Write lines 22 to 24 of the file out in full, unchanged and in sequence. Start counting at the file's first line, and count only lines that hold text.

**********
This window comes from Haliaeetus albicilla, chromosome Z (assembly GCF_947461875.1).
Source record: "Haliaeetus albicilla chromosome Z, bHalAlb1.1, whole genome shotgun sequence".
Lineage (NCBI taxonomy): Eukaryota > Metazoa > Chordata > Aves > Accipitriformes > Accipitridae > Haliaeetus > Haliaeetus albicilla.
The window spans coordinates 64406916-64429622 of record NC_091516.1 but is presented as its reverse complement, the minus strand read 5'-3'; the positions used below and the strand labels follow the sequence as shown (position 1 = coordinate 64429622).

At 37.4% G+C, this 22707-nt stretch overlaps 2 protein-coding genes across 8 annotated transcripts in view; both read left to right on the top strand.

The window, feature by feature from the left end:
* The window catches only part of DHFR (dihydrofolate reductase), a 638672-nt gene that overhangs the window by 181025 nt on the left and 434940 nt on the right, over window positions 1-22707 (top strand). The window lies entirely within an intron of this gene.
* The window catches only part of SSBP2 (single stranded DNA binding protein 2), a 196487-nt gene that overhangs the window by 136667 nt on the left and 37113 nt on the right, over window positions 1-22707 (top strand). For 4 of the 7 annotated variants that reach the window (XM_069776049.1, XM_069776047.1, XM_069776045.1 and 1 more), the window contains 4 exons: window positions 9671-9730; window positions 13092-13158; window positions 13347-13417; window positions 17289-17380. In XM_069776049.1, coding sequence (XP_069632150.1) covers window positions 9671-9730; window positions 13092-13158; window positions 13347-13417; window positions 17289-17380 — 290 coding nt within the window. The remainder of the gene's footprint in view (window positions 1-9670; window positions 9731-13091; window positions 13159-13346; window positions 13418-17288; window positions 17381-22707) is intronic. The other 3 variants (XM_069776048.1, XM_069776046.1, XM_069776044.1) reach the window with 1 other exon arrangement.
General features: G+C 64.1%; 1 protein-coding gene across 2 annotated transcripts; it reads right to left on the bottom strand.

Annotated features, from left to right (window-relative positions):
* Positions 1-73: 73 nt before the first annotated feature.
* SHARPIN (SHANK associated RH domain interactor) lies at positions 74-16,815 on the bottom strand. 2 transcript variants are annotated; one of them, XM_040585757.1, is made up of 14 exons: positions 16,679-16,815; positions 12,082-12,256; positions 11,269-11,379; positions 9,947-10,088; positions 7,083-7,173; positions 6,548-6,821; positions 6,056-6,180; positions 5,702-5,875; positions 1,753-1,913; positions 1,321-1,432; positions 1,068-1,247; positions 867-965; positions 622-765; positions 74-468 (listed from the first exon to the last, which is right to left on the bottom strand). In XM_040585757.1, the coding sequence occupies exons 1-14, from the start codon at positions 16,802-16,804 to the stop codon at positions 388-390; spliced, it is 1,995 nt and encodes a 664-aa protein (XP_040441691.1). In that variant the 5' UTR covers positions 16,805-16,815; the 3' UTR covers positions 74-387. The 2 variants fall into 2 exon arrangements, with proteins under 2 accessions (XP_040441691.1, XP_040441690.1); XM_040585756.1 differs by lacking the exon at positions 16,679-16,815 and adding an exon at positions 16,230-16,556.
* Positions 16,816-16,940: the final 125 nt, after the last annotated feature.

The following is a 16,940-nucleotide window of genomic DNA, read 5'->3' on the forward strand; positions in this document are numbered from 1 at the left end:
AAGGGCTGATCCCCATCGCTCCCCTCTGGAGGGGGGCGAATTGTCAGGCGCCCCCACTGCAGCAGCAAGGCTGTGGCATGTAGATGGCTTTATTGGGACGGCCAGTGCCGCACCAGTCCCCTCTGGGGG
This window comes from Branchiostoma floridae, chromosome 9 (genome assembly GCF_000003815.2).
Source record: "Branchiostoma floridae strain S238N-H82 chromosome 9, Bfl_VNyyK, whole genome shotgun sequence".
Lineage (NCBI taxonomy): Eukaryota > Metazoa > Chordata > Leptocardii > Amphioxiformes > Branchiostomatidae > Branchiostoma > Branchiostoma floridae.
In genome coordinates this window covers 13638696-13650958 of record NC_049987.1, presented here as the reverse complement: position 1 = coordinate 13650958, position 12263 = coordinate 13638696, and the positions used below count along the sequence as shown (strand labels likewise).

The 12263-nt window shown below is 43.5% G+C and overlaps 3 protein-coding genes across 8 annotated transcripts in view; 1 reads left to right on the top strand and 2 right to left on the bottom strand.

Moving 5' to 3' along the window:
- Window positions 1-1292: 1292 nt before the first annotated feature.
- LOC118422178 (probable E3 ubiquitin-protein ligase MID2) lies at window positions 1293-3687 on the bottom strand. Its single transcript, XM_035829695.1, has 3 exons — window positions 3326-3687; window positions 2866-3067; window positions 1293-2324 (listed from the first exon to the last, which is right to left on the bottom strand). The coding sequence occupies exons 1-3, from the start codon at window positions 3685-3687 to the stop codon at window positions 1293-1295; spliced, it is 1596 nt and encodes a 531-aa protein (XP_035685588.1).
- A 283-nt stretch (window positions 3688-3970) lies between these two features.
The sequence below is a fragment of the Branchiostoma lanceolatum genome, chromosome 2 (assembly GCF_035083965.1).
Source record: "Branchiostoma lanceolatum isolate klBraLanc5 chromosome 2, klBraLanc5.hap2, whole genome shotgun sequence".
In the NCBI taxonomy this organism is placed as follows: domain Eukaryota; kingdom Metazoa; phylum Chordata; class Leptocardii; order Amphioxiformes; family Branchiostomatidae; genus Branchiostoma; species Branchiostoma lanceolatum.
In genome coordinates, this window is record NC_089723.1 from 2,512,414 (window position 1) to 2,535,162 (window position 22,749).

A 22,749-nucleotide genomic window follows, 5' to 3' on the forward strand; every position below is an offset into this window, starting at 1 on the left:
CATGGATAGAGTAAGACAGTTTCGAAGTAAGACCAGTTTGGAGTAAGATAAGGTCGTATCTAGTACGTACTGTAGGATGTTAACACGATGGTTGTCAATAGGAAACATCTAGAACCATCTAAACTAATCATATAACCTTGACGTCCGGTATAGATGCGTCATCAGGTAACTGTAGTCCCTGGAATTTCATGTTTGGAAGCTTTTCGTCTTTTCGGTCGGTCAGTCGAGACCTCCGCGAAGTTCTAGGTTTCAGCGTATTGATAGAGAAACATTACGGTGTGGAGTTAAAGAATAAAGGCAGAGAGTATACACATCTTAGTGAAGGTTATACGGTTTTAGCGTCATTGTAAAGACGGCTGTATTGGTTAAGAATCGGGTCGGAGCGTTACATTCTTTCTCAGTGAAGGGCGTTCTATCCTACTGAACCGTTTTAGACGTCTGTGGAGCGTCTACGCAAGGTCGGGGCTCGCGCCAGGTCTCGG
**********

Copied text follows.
- Window positions 1-1292: 1292 nt before the first annotated feature.
- LOC118422178 (probable E3 ubiquitin-protein ligase MID2) lies at window positions 1293-3687 on the bottom strand. Its single transcript, XM_035829695.1, has 3 exons — window positions 3326-3687; window positions 2866-3067; window positions 1293-2324 (listed from the first exon to the last, which is right to left on the bottom strand). The coding sequence occupies exons 1-3, from the start codon at window positions 3685-3687 to the stop codon at window positions 1293-1295; spliced, it is 1596 nt and encodes a 531-aa protein (XP_035685588.1).
- A 283-nt stretch (window positions 3688-3970) lies between these two features.